ABU DHABI // As a champion rally driver, Sheikh Khalid Al Qassimi knows all about the thrill of speed. Driving fast is like a drug, he says. But not even professionals are immune to danger - and it was speed that nearly cost Sheikh Khalid his life.
The accident happened during a race in Dubai in 2003. At the time, he thought himself invincible, in total control. "I had nothing else but winning on my mind, at any cost, and so I sped faster and didn't notice a sand hump until too late," says the driver. Gesturing with his hands, he shows how his car nose-dived, flipped and rolled after hitting the bump. And he remembers how much agony he was in as he was flown to a hospital by helicopter.
"You don't know what a serious accident feels like until you have been in one yourself," says Sheikh Khalid, 35, the country's sports ambassador, who has taken part in 75 rallies since 2002 and is the first Arab driver to score two points in the World Rally Championship. The accident left him with a cracked vertebra, from which it took six weeks to recover, but it gave him a new perspective on life.
He went back to rallying and in 2004 won the Middle East Rally Championship. But his driving technique had changed, and so had his philosophy. "Patience and safety get you further in life, and sometimes slowing down at the right time actually gets you to your destination faster," he says. "I am just more aware of my surroundings and don't take unnecessary risks." It is a philosophy of driving that he believes applies everywhere, especially on public roads, which is why he has taken on another ambassadorial role - for road safety.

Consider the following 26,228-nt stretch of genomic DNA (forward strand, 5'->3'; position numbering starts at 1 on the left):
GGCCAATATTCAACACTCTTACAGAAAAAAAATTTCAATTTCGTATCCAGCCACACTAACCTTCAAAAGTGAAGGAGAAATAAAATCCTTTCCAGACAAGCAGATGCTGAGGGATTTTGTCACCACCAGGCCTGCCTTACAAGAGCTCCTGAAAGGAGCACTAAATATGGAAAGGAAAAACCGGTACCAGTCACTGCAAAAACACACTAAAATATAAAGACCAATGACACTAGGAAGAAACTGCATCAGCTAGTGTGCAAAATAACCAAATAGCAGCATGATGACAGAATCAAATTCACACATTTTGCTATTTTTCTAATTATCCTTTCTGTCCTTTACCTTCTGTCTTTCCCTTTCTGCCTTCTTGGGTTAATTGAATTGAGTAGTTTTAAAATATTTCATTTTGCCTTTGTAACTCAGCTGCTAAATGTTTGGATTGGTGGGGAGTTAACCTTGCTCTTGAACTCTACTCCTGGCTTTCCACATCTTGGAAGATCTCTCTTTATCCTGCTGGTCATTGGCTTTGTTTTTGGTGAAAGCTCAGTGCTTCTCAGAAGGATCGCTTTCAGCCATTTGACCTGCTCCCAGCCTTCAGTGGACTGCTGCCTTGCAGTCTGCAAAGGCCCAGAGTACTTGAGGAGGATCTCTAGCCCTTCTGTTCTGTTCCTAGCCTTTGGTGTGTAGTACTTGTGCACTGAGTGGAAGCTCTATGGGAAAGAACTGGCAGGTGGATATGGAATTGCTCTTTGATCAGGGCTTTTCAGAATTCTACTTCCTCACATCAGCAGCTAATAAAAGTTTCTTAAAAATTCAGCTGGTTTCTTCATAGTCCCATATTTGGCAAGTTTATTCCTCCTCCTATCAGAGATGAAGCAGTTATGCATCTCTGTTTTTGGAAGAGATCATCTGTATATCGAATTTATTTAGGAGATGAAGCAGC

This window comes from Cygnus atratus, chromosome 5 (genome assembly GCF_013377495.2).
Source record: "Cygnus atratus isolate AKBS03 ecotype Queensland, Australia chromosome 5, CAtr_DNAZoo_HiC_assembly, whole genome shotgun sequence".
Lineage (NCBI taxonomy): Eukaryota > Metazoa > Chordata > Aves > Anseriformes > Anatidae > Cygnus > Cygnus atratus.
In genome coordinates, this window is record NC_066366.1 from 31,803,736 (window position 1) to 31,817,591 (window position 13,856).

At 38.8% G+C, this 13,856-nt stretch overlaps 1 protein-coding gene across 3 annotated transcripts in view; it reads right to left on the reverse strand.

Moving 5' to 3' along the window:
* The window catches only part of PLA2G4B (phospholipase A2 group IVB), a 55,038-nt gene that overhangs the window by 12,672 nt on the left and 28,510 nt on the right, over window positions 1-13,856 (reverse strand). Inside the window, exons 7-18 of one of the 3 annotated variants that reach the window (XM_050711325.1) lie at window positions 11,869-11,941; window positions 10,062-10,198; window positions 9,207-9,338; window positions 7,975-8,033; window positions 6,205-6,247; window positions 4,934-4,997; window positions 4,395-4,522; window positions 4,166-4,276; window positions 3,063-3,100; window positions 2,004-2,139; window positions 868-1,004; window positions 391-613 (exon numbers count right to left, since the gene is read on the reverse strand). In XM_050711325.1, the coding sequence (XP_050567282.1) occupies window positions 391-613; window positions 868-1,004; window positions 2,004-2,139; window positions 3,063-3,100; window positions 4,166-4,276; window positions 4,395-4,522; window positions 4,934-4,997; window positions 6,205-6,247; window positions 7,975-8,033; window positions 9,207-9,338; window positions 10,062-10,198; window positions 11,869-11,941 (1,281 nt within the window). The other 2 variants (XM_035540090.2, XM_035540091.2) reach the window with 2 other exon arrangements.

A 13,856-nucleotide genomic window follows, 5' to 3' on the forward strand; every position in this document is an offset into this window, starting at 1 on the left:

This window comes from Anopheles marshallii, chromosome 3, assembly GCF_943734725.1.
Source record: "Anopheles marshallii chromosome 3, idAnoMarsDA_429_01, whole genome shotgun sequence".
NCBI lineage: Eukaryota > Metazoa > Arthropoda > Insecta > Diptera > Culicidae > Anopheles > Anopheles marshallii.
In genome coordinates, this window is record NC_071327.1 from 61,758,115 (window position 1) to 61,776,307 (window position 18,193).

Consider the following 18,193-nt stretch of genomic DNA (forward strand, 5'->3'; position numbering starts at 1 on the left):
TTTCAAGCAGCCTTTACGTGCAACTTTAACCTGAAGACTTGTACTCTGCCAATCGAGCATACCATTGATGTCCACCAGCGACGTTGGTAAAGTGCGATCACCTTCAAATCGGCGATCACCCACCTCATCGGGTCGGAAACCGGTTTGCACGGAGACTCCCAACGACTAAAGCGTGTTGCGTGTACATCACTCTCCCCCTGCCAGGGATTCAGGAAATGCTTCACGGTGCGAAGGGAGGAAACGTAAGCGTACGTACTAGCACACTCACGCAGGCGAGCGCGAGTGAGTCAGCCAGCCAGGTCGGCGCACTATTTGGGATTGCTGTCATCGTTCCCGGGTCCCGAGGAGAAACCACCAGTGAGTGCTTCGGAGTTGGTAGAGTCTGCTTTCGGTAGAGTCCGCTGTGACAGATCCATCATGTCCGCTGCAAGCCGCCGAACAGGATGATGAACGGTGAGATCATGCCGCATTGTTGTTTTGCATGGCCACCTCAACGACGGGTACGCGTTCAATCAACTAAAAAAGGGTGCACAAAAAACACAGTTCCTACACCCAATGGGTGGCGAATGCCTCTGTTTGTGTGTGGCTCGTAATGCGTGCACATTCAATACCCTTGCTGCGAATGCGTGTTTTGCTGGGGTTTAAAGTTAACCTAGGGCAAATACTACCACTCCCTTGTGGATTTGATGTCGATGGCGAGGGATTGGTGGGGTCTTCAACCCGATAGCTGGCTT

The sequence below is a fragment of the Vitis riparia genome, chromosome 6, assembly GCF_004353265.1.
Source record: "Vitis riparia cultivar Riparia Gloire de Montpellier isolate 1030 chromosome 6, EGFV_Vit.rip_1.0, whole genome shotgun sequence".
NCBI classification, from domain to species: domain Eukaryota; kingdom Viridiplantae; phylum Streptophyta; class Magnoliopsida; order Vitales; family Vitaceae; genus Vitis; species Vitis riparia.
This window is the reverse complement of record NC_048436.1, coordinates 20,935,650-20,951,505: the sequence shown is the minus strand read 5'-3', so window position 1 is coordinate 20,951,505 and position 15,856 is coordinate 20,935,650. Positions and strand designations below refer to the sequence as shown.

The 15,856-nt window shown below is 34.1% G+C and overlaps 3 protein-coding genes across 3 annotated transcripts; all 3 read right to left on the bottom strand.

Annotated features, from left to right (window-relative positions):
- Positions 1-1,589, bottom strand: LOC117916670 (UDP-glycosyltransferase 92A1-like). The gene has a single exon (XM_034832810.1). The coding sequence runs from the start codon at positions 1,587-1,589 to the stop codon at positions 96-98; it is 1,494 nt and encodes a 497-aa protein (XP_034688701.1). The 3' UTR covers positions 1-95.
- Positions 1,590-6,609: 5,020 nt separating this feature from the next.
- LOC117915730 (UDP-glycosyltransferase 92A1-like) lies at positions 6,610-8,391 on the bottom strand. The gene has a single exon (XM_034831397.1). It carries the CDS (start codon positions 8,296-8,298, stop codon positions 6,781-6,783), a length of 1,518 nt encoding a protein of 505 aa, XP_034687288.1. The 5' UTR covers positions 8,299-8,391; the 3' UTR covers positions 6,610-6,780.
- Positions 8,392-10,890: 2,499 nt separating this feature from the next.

Now, as the face of the Health Authority-Abu Dhabi's "Drive Safe, Save Lives" campaign - which is being run in conjunction with the police and other safety agencies - Sheikh Khalid can be seen on posters and in TV broadcasts warning motorists against dangerous driving, speeding and not wearing seat belts. He hopes his appearance in the campaign can strike a chord with drivers who will recognise him as someone who understands their need for speed.
"I love cars and I love to drive fast like most people, but I keep that passion restricted to tracks and cars designed for it," he says. "The accident figures here are extremely high and, sadly, most of these accidents could have been avoided with a bit more care." Last year 430 people were killed on Abu Dhabi's roads, giving the emirate one of the worst rates of traffic deaths in the world. "I think part of the problem is that too many people here get fast cars at a young age and feel invincible on the road as they believe the car they are driving is powerful," Sheikh Khalid says.
"When people get used to speeding, and to that adrenaline rush that comes with it, it is difficult for them to see the danger of it and what might happen to them. Speed is addictive like a drug, and so I understand why it is a difficult habit to break." Sheikh Khalid witnessed an accident just this week in the lane next to him, when a 4x4 approached a red light too fast and smashed into a taxi that had stopped.
"What is the hurry?" he says. "That was an almost laughable accident as it was so avoidable. Why was the 4x4 driving at a crazy highway speed on a regular public road with traffic lights?" For those people who simply must drive fast, Sheikh Khalid believes the new Formula One circuit on Yas Island might provide an outlet for them to release their "speed demons" on the track, rather than on public roads.
"Packages and programmes could be arranged to allow people to drive around on the track with special cars, and release that speed in the right place," he said. "Hopefully, that will help reduce accidents." Today, Sheikh Khalid likes to stay within the speed limit when he is on the public road, even if it frustrates aggressive drivers sharing the road with him. "I truly enjoy driving my Lexus quietly without disturbance and stress from the moving traffic," he says.
"I don't allow any of the other drivers to bother me." email@example.com